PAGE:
South Lakes MP Tim Farron is demanding ministers invest in GP services after the number of doctors in Cumbria and North Lancashire has fallen by over 18% during the past six years.
Figures from the House of Commons Library show that the number of GPs in Cumbria and North Lancashire has plummeted from 404 in September 2015 to 331 in June 2021.
It comes as many people are struggling to book an appointment with their GP, with services increasingly under pressure from rising demand.
Further analysis by the British Medical Association (BMA) shows a dismal picture overall for GPs, with there being the equivalent of over 1,900 fewer fully qualified, full-time GPs now than there were in 2015.
Tim said: “The worsening GP shortage has given rise to a postcode lottery, with our hard-working doctors overstretched and people left waiting too long for treatment or even an appointment.
“Having worked tirelessly throughout this pandemic and to rollout the lifesaving vaccines, GPs now find themselves being subjected to shameful abuse with no support from ministers.
“Rather than slagging off our hard-working GPs in the press, the Government should be investing in training up more doctors, to ensure patients get the fair deal they deserve.”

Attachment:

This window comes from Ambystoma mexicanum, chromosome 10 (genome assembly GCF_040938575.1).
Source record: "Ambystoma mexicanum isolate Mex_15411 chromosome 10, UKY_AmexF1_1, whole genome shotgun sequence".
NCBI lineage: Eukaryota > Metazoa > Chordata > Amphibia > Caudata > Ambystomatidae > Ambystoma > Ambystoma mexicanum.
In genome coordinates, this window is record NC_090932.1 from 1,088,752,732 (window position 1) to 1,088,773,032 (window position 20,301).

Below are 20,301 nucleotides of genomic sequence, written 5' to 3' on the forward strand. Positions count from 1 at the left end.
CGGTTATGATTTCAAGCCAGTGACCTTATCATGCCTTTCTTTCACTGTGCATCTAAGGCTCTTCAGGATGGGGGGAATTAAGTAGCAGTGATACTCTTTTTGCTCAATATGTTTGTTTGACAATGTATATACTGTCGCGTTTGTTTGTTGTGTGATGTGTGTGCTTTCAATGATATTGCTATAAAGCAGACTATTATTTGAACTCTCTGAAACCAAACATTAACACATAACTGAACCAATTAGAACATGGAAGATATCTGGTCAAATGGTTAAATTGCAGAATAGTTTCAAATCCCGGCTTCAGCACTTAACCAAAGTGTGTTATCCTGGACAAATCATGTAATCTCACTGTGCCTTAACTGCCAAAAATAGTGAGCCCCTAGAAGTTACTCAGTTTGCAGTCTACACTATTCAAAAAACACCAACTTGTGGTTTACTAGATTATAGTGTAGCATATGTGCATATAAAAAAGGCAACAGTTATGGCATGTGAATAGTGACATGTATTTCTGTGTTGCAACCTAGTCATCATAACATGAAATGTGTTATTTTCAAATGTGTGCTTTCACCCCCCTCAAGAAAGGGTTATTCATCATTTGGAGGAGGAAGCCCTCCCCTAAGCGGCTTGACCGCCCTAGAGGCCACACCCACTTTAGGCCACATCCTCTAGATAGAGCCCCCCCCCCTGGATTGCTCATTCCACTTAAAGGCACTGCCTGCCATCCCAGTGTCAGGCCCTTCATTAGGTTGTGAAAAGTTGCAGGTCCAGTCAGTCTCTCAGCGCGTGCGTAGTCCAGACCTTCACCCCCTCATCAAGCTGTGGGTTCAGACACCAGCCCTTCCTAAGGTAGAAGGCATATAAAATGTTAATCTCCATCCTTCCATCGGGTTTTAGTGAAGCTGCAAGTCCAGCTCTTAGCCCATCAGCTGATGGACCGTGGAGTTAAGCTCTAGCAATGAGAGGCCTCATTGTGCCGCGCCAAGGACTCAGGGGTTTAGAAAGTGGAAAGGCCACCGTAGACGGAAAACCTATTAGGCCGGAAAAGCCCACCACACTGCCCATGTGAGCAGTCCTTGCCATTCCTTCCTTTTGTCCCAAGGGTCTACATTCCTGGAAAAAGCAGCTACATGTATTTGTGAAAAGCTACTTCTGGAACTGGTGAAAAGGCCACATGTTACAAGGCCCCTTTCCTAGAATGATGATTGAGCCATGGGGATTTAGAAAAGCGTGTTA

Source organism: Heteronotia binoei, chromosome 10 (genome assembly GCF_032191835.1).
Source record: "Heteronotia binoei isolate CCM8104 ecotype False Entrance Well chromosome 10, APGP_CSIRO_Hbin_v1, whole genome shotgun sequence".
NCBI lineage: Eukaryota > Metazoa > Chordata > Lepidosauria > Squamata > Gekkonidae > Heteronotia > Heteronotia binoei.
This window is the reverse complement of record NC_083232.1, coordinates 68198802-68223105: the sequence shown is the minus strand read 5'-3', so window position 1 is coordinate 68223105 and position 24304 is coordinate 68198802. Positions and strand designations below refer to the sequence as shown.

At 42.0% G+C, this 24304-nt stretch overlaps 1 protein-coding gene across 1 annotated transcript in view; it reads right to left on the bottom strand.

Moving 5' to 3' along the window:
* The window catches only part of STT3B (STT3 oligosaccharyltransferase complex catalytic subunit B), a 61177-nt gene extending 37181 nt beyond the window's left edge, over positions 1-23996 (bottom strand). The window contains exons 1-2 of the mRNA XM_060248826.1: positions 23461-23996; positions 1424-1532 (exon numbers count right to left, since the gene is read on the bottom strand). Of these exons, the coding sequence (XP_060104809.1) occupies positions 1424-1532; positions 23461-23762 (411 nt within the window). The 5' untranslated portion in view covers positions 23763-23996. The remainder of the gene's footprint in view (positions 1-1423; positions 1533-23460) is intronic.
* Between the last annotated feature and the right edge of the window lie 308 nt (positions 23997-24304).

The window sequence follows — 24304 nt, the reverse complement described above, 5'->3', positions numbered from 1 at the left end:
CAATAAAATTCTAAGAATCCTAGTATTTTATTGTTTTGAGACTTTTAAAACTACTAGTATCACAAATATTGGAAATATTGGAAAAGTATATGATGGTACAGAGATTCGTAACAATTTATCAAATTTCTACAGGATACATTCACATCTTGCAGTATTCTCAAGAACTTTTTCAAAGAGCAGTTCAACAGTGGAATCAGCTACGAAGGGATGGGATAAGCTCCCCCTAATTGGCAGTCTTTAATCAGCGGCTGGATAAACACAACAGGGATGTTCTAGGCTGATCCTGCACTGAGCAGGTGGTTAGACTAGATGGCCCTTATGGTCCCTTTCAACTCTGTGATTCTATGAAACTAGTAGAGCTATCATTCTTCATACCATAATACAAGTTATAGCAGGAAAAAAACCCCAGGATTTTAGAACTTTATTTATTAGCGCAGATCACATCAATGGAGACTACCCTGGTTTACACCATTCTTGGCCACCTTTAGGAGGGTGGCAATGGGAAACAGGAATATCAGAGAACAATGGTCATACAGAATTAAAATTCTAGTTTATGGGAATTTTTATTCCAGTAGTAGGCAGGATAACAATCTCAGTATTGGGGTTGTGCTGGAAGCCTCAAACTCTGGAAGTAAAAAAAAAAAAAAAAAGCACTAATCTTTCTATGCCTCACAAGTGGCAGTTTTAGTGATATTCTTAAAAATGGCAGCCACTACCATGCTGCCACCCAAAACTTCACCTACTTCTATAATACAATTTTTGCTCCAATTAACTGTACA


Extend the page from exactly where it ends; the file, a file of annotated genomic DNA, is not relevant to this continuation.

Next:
A Department of Health and Social Care spokesman said: “The number of full-time GPs increased between March 2016 and March 2021 and, last year, a record-breaking number of doctors started training as GPs.
“We are grateful for the tireless efforts of GPs throughout the pandemic and have invested £270 million to expand GP capacity, on top of £1.5 billion until 2023/24.
“We are committed to increasing the number of training places available for GPs to 4,000 a year and creating an extra 50 million appointments annually to improve patient access.”
However, NHS figures show that since September 2015 the number of permanent qualified GPs in England has fallen by 2.2 per cent, from 27,369 to 26,778 in June 2021.
The number of doctors nationally, however, has increased by 20 per cent in five years and 29 per cent in 10 years.